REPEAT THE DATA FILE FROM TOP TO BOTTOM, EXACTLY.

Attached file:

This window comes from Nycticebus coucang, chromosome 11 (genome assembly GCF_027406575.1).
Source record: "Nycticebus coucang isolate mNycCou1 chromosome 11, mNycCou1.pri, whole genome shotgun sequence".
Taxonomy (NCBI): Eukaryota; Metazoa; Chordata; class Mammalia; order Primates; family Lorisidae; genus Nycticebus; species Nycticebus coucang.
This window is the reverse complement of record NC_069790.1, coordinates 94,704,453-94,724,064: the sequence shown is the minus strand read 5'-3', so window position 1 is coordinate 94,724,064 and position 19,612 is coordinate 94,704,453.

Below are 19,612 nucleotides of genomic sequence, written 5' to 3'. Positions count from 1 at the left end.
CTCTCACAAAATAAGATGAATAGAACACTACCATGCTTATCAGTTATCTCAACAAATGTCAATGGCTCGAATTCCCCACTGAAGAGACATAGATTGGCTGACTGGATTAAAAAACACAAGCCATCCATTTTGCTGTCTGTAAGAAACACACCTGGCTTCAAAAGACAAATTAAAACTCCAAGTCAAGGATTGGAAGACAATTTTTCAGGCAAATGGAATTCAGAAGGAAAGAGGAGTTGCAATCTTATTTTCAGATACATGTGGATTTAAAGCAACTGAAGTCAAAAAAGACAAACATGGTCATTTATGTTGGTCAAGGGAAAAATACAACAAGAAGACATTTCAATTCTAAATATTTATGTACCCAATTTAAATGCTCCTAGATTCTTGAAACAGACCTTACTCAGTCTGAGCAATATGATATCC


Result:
This window comes from Nycticebus coucang, chromosome 11 (genome assembly GCF_027406575.1).
Source record: "Nycticebus coucang isolate mNycCou1 chromosome 11, mNycCou1.pri, whole genome shotgun sequence".
Taxonomy (NCBI): Eukaryota; Metazoa; Chordata; class Mammalia; order Primates; family Lorisidae; genus Nycticebus; species Nycticebus coucang.
This window is the reverse complement of record NC_069790.1, coordinates 94,704,453-94,724,064: the sequence shown is the minus strand read 5'-3', so window position 1 is coordinate 94,724,064 and position 19,612 is coordinate 94,704,453.

Below are 19,612 nucleotides of genomic sequence, written 5' to 3'. Positions count from 1 at the left end.
CTCTCACAAAATAAGATGAATAGAACACTACCATGCTTATCAGTTATCTCAACAAATGTCAATGGCTCGAATTCCCCACTGAAGAGACATAGATTGGCTGACTGGATTAAAAAACACAAGCCATCCATTTTGCTGTCTGTAAGAAACACACCTGGCTTCAAAAGACAAATTAAAACTCCAAGTCAAGGATTGGAAGACAATTTTTCAGGCAAATGGAATTCAGAAGGAAAGAGGAGTTGCAATCTTATTTTCAGATACATGTGGATTTAAAGCAACTGAAGTCAAAAAAGACAAACATGGTCATTTATGTTGGTCAAGGGAAAAATACAACAAGAAGACATTTCAATTCTAAATATTTATGTACCCAATTTAAATGCTCCTAGATTCTTGAAACAGACCTTACTCAGTCTGAGCAATATGATATCC